Instead I focused on the two talks I was giving at the conference, one to people with vision loss and the other to the larger assembly of attendees. If I couldn’t find hope for myself or my daughter, maybe I could help others find it for their own loved ones.

I’ll post about my experience as a speaker next time.

 

All grown up

The day I feared and hoped for came: Rhia graduated from school. When she turned 22 in May, she officially “aged-out” of her school based programs. She is now an adult.

Her school had a small ceremony for the three students who were also moving on to adult based services. But first, every student in the program got an award. One was for “Best Dancer.” Another was “Kindest.” A tall, shy boy was given an award for being the “Most Helpful.” And then it was Rhia’s turn. She stood up on her wobbly, colt legs and walked to the front of the room where she was given her Graduation Certificate and her award. Her’s said, “Most Likely to Speak Her Mind.” Everyone cheered.

They know my daughter well.

When Rhia was 5, she got in trouble for something (I don’t remember why). Instead of backing down, my tiny, elfin child put her hands on her hips and glared up at me with fierce eyes. “You can’t talk to me like that!” she declared. Fighting laughter, I sent her to her room. I was so proud of her and prayed that nothing would break that powerful spirit.

17 years later, nothing has… not multiple doctor’s appointments, losing her hearing, worsening eyesight, three hospital stays, deteriorating strength, ataxia, and anxiety. She will tell you exactly what she thinks and will fight hard if she thinks you’re wrong. Brutally honest, she is also extremely kind. She’ll tell you the truth, but be the first with a hug if she realizes she’s hurt you. She’s never intentionally cruel and fights for others as hard as she fights for herself. I wish I had been that strong when I was her age; instead I allowed others to walk all over me. I didn’t believe I mattered, but Rhia knows that she does.

I’m afraid. She’s not. But she doesn’t understand how complicated services for adults with disabilities can be. I see road blocks, paperwork, questions, and meetings. I’m afraid her world will get smaller now that she doesn’t have an ASL interpreter. Will we find one? Can anyone or anything replace the incredible support she’s gotten in school? How will I manage to piece together anything close to that?

Rhia is happy. Her greatest joy is she can now wear all the Disney t-shirts she wasn’t allowed to wear in school.

“I can wear anything I want!” she said, tossing school shirts on the floor. “I’m all grown up!”

“Yep,” I said, “You can wear Disney everyday.”

“Hooray!” More shirts flew into the air. I quietly scooped up the best ones to keep for the times she needs to wear something nicer than a Princess t-shirt. That will be another battle on a different day.

I need to have faith in my daughter. A deaf-blind young woman who wins an award because she always speaks her mind is no one to underestimate. And I’ve always got her back. We’ll find a way.

 

 

 

 

 

5 years and counting

Rhia almost died five years ago on Easter. After a week in the hospital she recovered from what the doctors called metabolic distress. She left weak, but alive. And she had an actual diagnosis for the first time: mitochondrial disease. The doctor didn’t know which type of mito she had, but all the symptoms pointed to some kind of illness that starved her cells of fuel. Slowly, over many years, her cells would starve to death and she herself would die.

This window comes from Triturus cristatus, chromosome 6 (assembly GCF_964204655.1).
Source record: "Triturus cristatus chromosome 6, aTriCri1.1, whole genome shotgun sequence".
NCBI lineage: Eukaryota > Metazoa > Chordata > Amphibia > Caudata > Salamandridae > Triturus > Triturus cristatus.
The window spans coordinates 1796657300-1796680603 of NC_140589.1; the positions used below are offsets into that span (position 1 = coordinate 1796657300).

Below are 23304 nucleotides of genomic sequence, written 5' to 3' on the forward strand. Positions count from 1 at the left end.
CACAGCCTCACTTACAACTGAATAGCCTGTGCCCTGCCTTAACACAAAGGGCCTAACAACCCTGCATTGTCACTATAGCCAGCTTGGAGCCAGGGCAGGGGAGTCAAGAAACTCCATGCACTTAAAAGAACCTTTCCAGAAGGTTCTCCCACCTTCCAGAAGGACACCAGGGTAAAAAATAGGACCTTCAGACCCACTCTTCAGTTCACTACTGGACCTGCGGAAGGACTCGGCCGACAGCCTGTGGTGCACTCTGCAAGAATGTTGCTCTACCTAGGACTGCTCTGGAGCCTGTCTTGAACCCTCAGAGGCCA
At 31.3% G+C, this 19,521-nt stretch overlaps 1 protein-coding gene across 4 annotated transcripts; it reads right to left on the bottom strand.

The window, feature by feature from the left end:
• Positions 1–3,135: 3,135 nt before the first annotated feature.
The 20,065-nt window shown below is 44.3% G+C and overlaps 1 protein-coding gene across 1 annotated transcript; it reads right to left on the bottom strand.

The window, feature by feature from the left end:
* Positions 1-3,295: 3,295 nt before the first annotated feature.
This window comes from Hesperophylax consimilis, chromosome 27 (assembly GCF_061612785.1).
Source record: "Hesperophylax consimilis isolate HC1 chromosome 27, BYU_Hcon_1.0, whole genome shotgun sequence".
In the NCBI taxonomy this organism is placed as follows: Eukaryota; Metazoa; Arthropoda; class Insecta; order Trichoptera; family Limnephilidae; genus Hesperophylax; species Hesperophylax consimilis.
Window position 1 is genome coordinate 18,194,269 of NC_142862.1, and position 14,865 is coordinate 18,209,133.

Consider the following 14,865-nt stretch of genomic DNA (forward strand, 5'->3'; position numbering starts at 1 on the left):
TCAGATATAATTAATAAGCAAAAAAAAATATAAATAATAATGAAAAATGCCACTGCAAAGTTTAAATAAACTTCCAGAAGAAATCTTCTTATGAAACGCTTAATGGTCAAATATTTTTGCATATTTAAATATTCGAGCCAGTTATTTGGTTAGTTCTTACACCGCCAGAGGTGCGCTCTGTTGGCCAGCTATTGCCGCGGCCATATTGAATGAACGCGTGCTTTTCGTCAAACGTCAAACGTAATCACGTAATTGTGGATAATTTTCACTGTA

They gave her five more years.

That was five years ago.

I spent five years preparing myself for her inevitable death.  Five more Christmas. Five more trips to Disneyland. Five more visits to New Orleans to see family. And then one day she would stop breathing, and my lovely girl would be gone.

But she’s still here, happy and thriving and very much alive. Her ataxia is worse and so is her vision. She can barely walk, even with her walker. Managing her fatigue is top priority. And she’s lost ground cognitively. But despite all predictions, she is still here. She is a friendly, stubborn, kind-hearted, and curious young woman who deals every day with her disability. It frustrates her sometimes but she never gives up. Every time she walks into the doctor’s office on her wobbly legs, it is another victory.

I was ready to say goodbye. I wasn’t ready to take care of an adult with severe disabilities. Soon she will transition into an adult day program when she ages out of the school system at age 22. That is next month!

22. No one believed she would see age 22. Not even me.

On Tuesday we go back to Stanford for her annual check-up with the geneticist and neurologist, They measure her body and track her decline; there is always a decline. And they always smile when they see her. I see the unspoken “how are you still here?” Rhia is impressive, a mystery that has puzzled her geneticist for 10 years. First he couldn’t figure out what was causing her symptoms, now he can’t figure out how she’s still alive. But he seems thrilled to see she still is.

I know I will outlive my child, but no one can tell me by how long. She could collapse tomorrow, or next month. Every time she gets sick I feel the tight panic in my chest. Is this the illness that finally saps her strength? She recovers and my fear subsides. Until she falls. Will this injury be the one that stops her from walking? She gets back up. She keeps walking. She keeps smiling. There is nothing I can do but watch and enjoy every moment I have with her.

Not to say she’s always a joy to be with. She can be impossible! Stubborn and quick to frustrate, she can yell, hit, kick, and throw things. But she is just as quick to apologize and make amends. She’ll pick you a flower or draw you a picture. When you’re sad, she’s the first with a hug. She tells the most ridiculous, surreal jokes and laughs at her own wit. She sings in the car and the bathtub. And she always makes you feel like you are in the presence of a miracle.

I know we’ll say goodbye one day. But right now, I’m going to watch Snow White for the hundredth time with my fabulous daughter.